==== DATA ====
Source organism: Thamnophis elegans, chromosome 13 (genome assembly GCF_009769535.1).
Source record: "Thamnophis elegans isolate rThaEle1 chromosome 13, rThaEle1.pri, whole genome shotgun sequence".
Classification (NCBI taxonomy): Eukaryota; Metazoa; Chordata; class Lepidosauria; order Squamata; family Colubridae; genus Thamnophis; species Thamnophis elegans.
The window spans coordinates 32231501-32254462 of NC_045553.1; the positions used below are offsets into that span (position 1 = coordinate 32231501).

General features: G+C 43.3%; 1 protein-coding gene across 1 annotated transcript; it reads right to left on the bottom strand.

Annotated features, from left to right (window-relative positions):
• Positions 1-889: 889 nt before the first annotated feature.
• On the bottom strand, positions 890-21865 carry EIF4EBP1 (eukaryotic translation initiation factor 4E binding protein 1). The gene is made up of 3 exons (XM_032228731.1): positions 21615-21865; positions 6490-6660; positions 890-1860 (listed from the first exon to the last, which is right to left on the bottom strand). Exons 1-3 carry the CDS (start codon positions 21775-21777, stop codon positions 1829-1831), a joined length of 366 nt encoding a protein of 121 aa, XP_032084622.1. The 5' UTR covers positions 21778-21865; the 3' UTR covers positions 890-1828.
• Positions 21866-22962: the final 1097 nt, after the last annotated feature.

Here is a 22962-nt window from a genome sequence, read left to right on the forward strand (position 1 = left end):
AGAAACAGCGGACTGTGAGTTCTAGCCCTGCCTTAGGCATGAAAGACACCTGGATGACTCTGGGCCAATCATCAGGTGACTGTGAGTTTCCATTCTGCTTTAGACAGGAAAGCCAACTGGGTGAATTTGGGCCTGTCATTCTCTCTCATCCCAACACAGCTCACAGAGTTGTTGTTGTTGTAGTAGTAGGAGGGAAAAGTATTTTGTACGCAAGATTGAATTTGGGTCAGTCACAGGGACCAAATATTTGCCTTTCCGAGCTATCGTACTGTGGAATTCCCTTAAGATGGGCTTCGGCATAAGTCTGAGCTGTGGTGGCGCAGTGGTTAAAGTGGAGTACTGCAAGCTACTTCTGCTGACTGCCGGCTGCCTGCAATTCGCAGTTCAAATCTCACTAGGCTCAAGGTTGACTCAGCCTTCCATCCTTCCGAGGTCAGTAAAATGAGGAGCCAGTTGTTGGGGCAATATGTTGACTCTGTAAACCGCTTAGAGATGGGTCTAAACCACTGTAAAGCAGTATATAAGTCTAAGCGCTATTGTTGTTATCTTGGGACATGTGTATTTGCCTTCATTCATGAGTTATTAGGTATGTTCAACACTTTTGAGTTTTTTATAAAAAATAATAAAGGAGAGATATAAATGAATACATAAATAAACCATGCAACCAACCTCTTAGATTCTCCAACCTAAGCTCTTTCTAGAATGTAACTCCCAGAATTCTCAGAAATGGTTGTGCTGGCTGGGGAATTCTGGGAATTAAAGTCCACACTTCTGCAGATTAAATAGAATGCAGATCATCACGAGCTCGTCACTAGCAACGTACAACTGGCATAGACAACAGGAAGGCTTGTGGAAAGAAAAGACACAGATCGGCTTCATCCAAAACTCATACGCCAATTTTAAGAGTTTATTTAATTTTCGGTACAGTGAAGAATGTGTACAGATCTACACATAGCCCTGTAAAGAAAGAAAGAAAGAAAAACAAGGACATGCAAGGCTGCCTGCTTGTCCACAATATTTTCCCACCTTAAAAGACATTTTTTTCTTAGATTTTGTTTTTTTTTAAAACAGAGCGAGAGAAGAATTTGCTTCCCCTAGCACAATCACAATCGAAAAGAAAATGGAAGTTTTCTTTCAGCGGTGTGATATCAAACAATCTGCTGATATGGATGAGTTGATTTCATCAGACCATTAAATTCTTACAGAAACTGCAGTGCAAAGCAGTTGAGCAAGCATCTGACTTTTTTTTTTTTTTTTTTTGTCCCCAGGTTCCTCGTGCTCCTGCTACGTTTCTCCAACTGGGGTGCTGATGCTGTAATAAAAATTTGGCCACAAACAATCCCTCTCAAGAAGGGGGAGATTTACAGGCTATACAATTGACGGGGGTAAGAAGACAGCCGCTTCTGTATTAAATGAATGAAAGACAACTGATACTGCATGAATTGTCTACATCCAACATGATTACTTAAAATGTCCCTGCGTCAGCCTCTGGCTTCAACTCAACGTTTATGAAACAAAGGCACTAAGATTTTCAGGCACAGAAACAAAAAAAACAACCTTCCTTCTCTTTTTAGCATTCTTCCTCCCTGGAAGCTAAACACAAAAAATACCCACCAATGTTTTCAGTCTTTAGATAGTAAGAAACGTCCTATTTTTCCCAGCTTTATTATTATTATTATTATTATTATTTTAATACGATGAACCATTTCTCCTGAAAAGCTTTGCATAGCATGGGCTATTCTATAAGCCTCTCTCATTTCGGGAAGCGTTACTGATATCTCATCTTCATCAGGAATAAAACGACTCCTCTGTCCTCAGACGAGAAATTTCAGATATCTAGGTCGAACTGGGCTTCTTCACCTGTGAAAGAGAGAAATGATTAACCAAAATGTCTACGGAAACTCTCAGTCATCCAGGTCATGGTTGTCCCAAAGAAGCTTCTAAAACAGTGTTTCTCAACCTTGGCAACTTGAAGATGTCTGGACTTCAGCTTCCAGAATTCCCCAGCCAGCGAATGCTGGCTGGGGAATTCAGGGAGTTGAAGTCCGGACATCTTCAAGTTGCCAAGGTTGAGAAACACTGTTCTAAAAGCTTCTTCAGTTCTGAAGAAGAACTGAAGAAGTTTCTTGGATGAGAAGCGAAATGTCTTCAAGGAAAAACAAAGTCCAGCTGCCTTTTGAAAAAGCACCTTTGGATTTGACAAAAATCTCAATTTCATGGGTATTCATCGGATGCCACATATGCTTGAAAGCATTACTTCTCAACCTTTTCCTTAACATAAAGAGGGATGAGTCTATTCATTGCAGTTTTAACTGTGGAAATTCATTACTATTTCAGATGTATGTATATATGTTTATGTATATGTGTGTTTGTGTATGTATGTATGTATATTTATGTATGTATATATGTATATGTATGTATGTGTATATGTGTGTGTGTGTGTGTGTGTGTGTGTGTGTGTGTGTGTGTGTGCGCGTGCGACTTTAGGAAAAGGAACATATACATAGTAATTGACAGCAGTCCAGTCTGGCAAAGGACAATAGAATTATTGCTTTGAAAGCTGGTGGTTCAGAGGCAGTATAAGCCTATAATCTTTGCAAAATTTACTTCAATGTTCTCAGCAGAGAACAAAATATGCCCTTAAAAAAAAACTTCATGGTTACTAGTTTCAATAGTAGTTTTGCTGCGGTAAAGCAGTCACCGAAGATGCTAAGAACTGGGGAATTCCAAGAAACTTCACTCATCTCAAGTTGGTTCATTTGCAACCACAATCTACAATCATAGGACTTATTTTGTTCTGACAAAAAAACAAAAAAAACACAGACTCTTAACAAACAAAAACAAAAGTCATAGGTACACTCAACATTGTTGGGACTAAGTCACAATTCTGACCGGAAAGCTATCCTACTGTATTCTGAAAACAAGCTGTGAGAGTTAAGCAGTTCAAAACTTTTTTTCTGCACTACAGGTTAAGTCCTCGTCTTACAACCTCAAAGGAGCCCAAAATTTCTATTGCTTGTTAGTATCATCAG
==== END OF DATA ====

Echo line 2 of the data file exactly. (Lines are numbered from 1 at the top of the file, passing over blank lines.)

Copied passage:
Source record: "Thamnophis elegans isolate rThaEle1 chromosome 13, rThaEle1.pri, whole genome shotgun sequence".